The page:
Winkler Method (by Walter)

The oxygen is a fundamental element for the live in earth. The his amount in air, and in oceanic superficial layer, is 21% in constant balance in gas exchange air-sea.
The Winkler method is a test to determinate the concentration of dissolved oxygen in water samples: the quantity of dissolved oxygen is one of the measures of biological activities in seawater or freshwater. It’s necessary also, for example, to study water masses in the ocean or to measure the redox potential in water column. This test was originally developed by Lajos Winkler, an Hungarian analytical chemist, in 1888, modifying a preceding test. Winkler discovered a safer and more precise method of dissolved oxygen analysis thanks to an iodometric titration.
Carpenter in 1965 modified the Winkler method for analysis of dissolved oxygen, because he found some particularities about accuracy and errors, like air oxidation of iodide and volatilization of iodine, oxygen contributed by the reagent solution, iodate contamination of the iodide solutions, consumption or production of iodine by reagent contaminants, difference between titration end point and the equivalence point.

Principles of analysis
The production and respiration rates of microbial community will be calculate by variation in amount of dissolved oxygen in a defined time and comprehensive of all organisms activities in samples (autotrophs and heterotrophs).
The samples taken from mesocosms, will be fixed with a sequence of MnCl2 and NaI, resulting in a brown precipitate, and will be preserve a part in shadow and a part in light at same sea temperature on 24 h. The difference on amount of dissolved oxygen between T24 and T0 in shadow gives an estimate of planktonic respiration, a biological process of all organisms (in our case planktonic) where it obtains energy from oxidation of reduced organic compounds, realising CO2. Instead, the difference on amount of dissolved oxygen between T24 and T0 in light gives an estimate of planktonic production, a biological process of organisms that produce, by photosynthesis, organic molecules from carbon inorganic, by a reduction reaction, realising O2 (the photosynthetic organisms, primary producers, are at lower trophic level, supporting the total ocean and terrestrial life forming biomass).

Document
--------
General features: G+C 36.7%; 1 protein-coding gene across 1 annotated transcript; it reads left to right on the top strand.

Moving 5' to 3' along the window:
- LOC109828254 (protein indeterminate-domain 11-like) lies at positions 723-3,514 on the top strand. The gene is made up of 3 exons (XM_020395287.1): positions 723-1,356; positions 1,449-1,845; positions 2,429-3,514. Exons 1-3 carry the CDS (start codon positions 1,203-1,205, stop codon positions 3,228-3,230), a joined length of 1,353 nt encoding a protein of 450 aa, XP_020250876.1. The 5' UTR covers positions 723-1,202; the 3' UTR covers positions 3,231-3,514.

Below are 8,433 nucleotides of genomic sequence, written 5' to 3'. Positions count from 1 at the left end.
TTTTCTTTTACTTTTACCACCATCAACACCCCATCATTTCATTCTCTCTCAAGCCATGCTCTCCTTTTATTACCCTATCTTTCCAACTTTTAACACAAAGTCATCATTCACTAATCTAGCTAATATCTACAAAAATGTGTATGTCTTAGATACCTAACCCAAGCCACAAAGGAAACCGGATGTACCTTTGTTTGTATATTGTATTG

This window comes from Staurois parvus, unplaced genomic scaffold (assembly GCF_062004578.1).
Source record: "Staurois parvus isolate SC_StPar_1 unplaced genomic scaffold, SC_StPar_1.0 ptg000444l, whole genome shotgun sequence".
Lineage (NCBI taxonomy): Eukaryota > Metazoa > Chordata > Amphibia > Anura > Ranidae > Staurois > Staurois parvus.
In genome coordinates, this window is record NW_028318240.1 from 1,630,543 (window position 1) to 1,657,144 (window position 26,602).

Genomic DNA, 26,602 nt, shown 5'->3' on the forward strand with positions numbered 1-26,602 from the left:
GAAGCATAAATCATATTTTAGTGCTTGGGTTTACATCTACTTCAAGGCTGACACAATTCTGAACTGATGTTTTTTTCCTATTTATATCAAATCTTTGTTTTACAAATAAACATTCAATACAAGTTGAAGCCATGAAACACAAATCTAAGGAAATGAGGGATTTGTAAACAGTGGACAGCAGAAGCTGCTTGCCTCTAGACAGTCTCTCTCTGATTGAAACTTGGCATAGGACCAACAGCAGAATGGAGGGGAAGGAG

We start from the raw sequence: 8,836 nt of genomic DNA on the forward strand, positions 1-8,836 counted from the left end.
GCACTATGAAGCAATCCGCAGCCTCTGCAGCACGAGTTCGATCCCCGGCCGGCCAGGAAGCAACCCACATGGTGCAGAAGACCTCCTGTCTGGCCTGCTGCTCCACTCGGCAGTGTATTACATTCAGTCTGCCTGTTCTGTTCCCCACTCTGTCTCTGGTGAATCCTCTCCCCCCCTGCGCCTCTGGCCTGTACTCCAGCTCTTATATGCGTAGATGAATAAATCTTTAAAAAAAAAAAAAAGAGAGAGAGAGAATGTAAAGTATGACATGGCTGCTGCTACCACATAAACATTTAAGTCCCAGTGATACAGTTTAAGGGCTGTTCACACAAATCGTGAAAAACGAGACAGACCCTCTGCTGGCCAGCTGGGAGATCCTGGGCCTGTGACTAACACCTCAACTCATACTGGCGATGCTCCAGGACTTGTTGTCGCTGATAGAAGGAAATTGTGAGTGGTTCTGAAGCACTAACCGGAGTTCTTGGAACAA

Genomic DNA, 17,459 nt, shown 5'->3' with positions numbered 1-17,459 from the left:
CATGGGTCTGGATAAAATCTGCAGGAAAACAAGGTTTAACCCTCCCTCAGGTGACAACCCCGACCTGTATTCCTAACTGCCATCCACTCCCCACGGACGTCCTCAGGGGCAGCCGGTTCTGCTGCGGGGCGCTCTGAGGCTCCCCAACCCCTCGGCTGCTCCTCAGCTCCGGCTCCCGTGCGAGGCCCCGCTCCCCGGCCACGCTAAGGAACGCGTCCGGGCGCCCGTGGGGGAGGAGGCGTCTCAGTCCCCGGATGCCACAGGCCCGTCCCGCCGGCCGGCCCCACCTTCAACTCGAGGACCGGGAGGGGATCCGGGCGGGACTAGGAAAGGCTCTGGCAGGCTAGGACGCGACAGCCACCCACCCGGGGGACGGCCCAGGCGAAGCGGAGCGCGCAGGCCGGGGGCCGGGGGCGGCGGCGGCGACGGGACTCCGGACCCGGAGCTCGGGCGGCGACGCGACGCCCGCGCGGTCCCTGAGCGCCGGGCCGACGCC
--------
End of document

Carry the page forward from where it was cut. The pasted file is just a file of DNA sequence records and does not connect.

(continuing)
After the incubation, it will be necessary proceed with a iodometric titration, because one mole of O2 reacts with four moles of thiosulfate and, by calculation of amount of thiosulphate, it’s possible calculate how many dissolved oxygen is in samples. Here I will try to explain shortly how.
Prior to start the analysis, it’s necessary standardize the titrator with a standard solution of KIO3 (potassium iodate), to minimize the error of the machine and to know the right concentration of the titrant solution. Moreover the sample is acidified with H2SO4 (sulfuric acid) to dissolve the hydroxides precipitated (MnCl2 + NaI) , liberating elementary iodine (I2) that reacts with surplus iodide ions, forming a complex (I3-) that is titrated with sodium thiosulphate. The total reaction is this following:
2S2O32- ↔ I2 ↔ ½ O2

Phases of the method

Calculation and expression of results
With the iodometric titration, the titrator by the Tiamo software calculates the amount (equivalent volume) of thiosulphate that is necessary in titration at equivalent point of our samples. The calculation will be done by Excel, in which considering the real volume of bottles (approximately 50-60 ml) and putting the equivalent volume, by a formula it’s possible know the right oxygen amount (μmol/L). Furthermore, calculating the mean and standard deviation, crossing the fingers, we can do some considerations about our results.

Winkler Team


One thought on “Winkler Method (by Walter)

Leave a Reply

Fill in your details below or click an icon to log in: Logo

You are commenting using your account. Log Out / Change )

Twitter picture

You are commenting using your Twitter account. Log Out / Change )

Facebook photo

You are commenting using your Facebook account. Log Out / Change )

Google+ photo

You are commenting using your Google+ account. Log Out / Change )

Connecting to %s